UN concerned over claims of torture in Turkey
The UN Special Rapporteur on torture expressed concerns Feb. 27 after allegations of torture and human rights violations committed by Turkish police arose snce the end of his official visit in December 2016. According to Nils Melzer, those suspected of being involved with the Gülenist Movement or the armed Kurdistan Workers' Party are alleged to be subject to brutal interrogation techniques, such as beatings, electrical shock, exposure to icy water, sleep deprivation, sexual assault and threats, to elicit confessions or incriminating statements against others. Perpetrators have not been held accountable as the state of emergency decree, which exempts public officials from criminal responsibility for actions taken to enforce the state of emergency, has been used to justify the dismissal of any complaints.
Melzer, in sharp criticism of such a decree, stated:
The human right to be free from torture and other ill-treatment is absolute and non-derogable, and continues to apply in all situations of political instability or any other public emergency. [T]he authorities' failure to publicly condemn torture and ill-treatment, and to enforce the universal prohibition of such abuse in daily practice seems to have fostered a climate of impunity, complacency and acquiescence which gravely undermines that prohibition and, ultimately, the rule of law.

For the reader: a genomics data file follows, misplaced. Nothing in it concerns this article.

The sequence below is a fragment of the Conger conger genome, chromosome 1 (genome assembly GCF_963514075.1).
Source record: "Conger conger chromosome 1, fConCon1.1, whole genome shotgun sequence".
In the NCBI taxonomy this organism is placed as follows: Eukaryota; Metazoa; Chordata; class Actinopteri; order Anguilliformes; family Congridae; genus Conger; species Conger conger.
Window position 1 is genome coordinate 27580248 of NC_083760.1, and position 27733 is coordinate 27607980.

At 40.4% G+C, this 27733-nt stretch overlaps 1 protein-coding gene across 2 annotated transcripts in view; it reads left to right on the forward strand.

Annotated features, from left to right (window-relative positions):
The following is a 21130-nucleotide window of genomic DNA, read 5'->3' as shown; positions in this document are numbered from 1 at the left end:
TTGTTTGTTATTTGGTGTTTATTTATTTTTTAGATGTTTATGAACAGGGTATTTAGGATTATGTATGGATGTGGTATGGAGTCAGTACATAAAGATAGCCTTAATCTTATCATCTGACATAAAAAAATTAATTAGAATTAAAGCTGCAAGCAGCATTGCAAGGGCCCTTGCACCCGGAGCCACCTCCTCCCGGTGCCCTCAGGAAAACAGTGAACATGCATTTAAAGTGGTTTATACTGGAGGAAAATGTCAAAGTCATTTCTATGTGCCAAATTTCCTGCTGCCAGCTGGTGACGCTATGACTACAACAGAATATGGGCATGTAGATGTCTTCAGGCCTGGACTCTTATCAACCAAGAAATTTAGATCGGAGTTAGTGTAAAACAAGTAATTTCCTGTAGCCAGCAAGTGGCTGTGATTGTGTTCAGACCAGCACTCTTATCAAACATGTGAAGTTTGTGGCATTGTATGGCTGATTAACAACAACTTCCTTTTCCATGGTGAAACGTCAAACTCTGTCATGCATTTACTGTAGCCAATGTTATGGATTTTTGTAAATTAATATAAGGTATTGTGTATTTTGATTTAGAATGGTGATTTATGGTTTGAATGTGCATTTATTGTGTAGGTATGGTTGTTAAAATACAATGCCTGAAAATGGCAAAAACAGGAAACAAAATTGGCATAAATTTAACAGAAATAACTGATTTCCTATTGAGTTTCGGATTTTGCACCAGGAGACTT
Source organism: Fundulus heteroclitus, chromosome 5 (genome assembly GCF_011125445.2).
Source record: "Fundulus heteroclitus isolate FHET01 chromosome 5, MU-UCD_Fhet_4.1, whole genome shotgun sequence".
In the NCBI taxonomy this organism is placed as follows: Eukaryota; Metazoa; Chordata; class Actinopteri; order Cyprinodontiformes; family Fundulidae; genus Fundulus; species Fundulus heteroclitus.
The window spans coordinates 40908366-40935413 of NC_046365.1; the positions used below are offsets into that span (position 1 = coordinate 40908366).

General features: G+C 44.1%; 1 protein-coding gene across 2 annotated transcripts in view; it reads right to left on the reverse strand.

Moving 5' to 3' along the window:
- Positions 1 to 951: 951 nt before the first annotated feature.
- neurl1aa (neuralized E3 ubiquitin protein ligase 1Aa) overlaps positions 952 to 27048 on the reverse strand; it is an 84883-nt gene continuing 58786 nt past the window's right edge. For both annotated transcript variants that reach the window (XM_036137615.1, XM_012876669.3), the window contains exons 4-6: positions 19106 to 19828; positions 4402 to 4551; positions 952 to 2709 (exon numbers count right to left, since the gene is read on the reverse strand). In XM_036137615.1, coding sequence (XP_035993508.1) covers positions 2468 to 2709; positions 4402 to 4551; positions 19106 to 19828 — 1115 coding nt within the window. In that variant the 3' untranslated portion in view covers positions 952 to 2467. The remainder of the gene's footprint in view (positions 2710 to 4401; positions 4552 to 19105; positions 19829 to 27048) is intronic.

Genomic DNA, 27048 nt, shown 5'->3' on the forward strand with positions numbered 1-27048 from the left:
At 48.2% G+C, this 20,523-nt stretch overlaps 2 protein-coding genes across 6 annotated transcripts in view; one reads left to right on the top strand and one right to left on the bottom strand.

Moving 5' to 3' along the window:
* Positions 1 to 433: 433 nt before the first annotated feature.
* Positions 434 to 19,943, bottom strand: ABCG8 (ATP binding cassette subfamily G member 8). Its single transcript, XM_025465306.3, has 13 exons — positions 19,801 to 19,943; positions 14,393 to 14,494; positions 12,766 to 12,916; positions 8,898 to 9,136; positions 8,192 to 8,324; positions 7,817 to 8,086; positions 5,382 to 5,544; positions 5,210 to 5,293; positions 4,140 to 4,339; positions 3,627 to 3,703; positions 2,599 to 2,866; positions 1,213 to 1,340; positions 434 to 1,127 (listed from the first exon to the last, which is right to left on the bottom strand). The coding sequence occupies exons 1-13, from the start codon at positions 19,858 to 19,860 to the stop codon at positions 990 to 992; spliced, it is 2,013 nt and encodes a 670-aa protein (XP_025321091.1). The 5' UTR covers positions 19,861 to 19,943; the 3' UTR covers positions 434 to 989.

Last March the Office of the High Commissioner for Human Rights published a report describing a plethora of human rights violations committed by the Turkish government between July 2015 and December 2016, Since the attempted coup of 2016, the government has taken several steps to strengthen its power. In May President Recep Tayyip Erdoğan announced that the state of emergency temporarily placed on the country after a failed coup in 2016 would continue until the country reached "welfare and peace." In October, Human Rights Watch warned that the emergency decrees had resulted in serious rights violations. Additionally, in November Turkey significantly restricted the activities of NGOs like human rights organizations and children's groups and arrested opposition party leaders, alleging they were connected to terrorist organizations.
Currently, no investigation has been opened regarding these allegations.
From Jurist. Used with permission.
See our last post on the crackdown in Turkey.